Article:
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Dr. Oz Exposes Dietary Supplement Scam Artists

Dietary Supplement

If you look around the web, you’ll see the face of Dr. Oz on the sales pages of numerous dietary supplement products. Commercial emails routinely tout products with the claim that “Dr. Oz recommends this,” even as clicking on a link often takes you to a dubious website that signs you up for a deceptive auto-ship program for a counterfeit product. (Seriously, some supplements sold today by con artists don’t even contain the ingredients they claim.)

The problem with these promotions is that they are fraudulently using Dr. Oz’s name. Dr. Oz doesn’t sell any dietary supplements, you see, and he doesn’t endorse specific brands or products.

After sending numerous cease and desist letters to the scammers to no avail, Dr. Oz jumped on an airplane with his camera crew and drove to the scammers’ place of business to confront them on camera! Click here to watch the exciting segment yourself, which almost reminds me of an episode of COPS.

Dr. Oz doesn’t hold back, either. He marches right through their offices and warehouse and even grabs video of the people fleeing on foot. Truly, this is one of the most exciting Dr. Oz moments in history — and one of the most morally justified, too, in my opinion.

The people responsible for running the fraudulent “Dr. Oz” ads, according to this report, include:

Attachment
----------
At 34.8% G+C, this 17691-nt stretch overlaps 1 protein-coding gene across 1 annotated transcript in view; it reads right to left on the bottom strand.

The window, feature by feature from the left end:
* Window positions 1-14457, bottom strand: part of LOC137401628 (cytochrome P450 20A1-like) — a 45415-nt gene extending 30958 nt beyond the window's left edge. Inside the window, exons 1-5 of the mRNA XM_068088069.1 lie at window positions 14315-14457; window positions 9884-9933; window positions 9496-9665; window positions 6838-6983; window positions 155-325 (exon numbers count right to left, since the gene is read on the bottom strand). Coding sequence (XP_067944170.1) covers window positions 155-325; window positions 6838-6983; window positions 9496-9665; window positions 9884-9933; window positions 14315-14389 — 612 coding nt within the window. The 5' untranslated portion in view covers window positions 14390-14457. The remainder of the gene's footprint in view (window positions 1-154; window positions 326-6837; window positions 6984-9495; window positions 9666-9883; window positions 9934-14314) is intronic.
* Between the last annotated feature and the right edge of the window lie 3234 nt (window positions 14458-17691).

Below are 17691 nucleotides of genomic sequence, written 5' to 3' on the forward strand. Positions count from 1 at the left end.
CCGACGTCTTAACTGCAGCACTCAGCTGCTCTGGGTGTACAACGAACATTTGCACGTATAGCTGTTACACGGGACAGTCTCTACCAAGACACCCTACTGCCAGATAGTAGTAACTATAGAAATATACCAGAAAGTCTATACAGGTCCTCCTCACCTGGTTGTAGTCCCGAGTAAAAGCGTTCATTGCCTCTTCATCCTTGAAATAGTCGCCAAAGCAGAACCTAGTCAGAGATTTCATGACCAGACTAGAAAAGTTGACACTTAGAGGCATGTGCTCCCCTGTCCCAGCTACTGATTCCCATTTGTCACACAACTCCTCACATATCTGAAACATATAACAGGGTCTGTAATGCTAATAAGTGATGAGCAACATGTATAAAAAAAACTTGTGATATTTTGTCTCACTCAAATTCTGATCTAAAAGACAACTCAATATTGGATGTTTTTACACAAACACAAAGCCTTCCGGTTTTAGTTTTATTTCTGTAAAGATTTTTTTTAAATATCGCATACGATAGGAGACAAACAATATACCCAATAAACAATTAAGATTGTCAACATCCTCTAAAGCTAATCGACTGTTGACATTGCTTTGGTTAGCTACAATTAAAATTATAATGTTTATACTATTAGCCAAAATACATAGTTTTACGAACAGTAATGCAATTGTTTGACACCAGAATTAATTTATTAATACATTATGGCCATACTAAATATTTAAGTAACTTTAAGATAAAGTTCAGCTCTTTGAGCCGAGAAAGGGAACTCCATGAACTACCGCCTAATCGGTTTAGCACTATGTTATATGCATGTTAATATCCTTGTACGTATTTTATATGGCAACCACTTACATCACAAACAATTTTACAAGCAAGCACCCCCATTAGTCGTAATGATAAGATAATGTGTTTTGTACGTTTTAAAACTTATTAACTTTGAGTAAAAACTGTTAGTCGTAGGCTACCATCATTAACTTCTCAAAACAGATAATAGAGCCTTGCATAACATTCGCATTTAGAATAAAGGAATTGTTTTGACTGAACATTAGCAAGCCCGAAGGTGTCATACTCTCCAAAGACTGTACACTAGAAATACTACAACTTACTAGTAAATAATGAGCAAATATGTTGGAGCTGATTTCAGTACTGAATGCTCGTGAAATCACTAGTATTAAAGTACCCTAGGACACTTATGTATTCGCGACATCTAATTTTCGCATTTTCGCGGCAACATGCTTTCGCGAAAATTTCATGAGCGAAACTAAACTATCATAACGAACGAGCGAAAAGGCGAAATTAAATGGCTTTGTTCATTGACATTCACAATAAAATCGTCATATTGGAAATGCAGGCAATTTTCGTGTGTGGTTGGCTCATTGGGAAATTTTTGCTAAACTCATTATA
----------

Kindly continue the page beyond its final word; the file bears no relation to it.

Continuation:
Richard Fowler
Ryan Fowler
Oscar Maria
Nathan Martinez

… all reportedly operating out of San Diego, California, marketing “Garcinia Cambogia” supplements.


Do your homework before you buy

I suspect Dr. Oz would share in the final message of this article: Do your homework before you buy supplements. Know who you’re buying from. Steer clear of scammy-looking promotions. Ask the manufacturer if they’ve tested for heavy metals. Check out the reputation of the manufacturer.

There are a great many honest, quality-minded supplement manufacturers in the marketplace today, by the way. NOW Foods, in my opinion, is one of them. GAIA Herbs is my favorite herbal product company. I just tested the Whole Foods brand of Ginkgo herbs, by the way, and found the heavy metals to be remarkably low. Whole Foods seems to have some solid quality control going on with their in-house brand (from what I’ve tested so far, anyway).

Do your research and learn who to trust. And don’t be duped by some fly-by-night operation that says Dr. Oz (or the Health Ranger, for that matter) has endorsed their product. Chances are it’s a scam.

This new confrontational “activism” style by Dr. Oz really has me interested in what else he’s covering. Check out more episodes of Dr. Oz at:

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